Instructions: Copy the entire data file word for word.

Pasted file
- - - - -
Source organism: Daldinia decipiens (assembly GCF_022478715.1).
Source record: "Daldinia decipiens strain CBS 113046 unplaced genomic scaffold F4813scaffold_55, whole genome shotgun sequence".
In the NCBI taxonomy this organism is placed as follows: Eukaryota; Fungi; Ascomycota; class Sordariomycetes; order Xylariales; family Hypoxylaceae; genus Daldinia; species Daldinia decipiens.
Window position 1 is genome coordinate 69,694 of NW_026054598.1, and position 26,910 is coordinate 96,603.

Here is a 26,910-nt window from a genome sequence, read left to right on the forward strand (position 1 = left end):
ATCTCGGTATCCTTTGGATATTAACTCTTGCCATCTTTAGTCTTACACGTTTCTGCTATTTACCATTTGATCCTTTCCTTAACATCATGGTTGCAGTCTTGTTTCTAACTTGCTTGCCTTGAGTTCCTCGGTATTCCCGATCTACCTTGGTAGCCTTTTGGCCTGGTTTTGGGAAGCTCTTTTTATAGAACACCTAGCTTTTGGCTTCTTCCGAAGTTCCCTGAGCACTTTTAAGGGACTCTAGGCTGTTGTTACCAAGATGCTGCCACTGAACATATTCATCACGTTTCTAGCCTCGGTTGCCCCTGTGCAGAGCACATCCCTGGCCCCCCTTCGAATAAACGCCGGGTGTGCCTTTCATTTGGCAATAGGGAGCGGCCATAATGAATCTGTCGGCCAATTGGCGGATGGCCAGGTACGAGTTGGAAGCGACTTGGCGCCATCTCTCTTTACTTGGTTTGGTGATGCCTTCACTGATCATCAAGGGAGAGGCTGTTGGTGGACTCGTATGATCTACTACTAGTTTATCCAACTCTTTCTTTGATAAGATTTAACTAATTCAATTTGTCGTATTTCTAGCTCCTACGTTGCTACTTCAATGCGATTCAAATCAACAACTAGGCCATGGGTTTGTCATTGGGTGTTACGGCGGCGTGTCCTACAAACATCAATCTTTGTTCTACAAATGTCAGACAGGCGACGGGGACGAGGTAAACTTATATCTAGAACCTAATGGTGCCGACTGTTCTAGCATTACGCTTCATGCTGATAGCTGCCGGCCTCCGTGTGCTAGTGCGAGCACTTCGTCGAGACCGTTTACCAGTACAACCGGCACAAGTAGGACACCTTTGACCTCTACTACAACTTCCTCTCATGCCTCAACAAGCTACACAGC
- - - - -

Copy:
Source organism: Daldinia decipiens (assembly GCF_022478715.1).
Source record: "Daldinia decipiens strain CBS 113046 unplaced genomic scaffold F4813scaffold_55, whole genome shotgun sequence".
In the NCBI taxonomy this organism is placed as follows: Eukaryota; Fungi; Ascomycota; class Sordariomycetes; order Xylariales; family Hypoxylaceae; genus Daldinia; species Daldinia decipiens.
Window position 1 is genome coordinate 69,694 of NW_026054598.1, and position 26,910 is coordinate 96,603.

Here is a 26,910-nt window from a genome sequence, read left to right on the forward strand (position 1 = left end):
ATCTCGGTATCCTTTGGATATTAACTCTTGCCATCTTTAGTCTTACACGTTTCTGCTATTTACCATTTGATCCTTTCCTTAACATCATGGTTGCAGTCTTGTTTCTAACTTGCTTGCCTTGAGTTCCTCGGTATTCCCGATCTACCTTGGTAGCCTTTTGGCCTGGTTTTGGGAAGCTCTTTTTATAGAACACCTAGCTTTTGGCTTCTTCCGAAGTTCCCTGAGCACTTTTAAGGGACTCTAGGCTGTTGTTACCAAGATGCTGCCACTGAACATATTCATCACGTTTCTAGCCTCGGTTGCCCCTGTGCAGAGCACATCCCTGGCCCCCCTTCGAATAAACGCCGGGTGTGCCTTTCATTTGGCAATAGGGAGCGGCCATAATGAATCTGTCGGCCAATTGGCGGATGGCCAGGTACGAGTTGGAAGCGACTTGGCGCCATCTCTCTTTACTTGGTTTGGTGATGCCTTCACTGATCATCAAGGGAGAGGCTGTTGGTGGACTCGTATGATCTACTACTAGTTTATCCAACTCTTTCTTTGATAAGATTTAACTAATTCAATTTGTCGTATTTCTAGCTCCTACGTTGCTACTTCAATGCGATTCAAATCAACAACTAGGCCATGGGTTTGTCATTGGGTGTTACGGCGGCGTGTCCTACAAACATCAATCTTTGTTCTACAAATGTCAGACAGGCGACGGGGACGAGGTAAACTTATATCTAGAACCTAATGGTGCCGACTGTTCTAGCATTACGCTTCATGCTGATAGCTGCCGGCCTCCGTGTGCTAGTGCGAGCACTTCGTCGAGACCGTTTACCAGTACAACCGGCACAAGTAGGACACCTTTGACCTCTACTACAACTTCCTCTCATGCCTCAACAAGCTACACAGC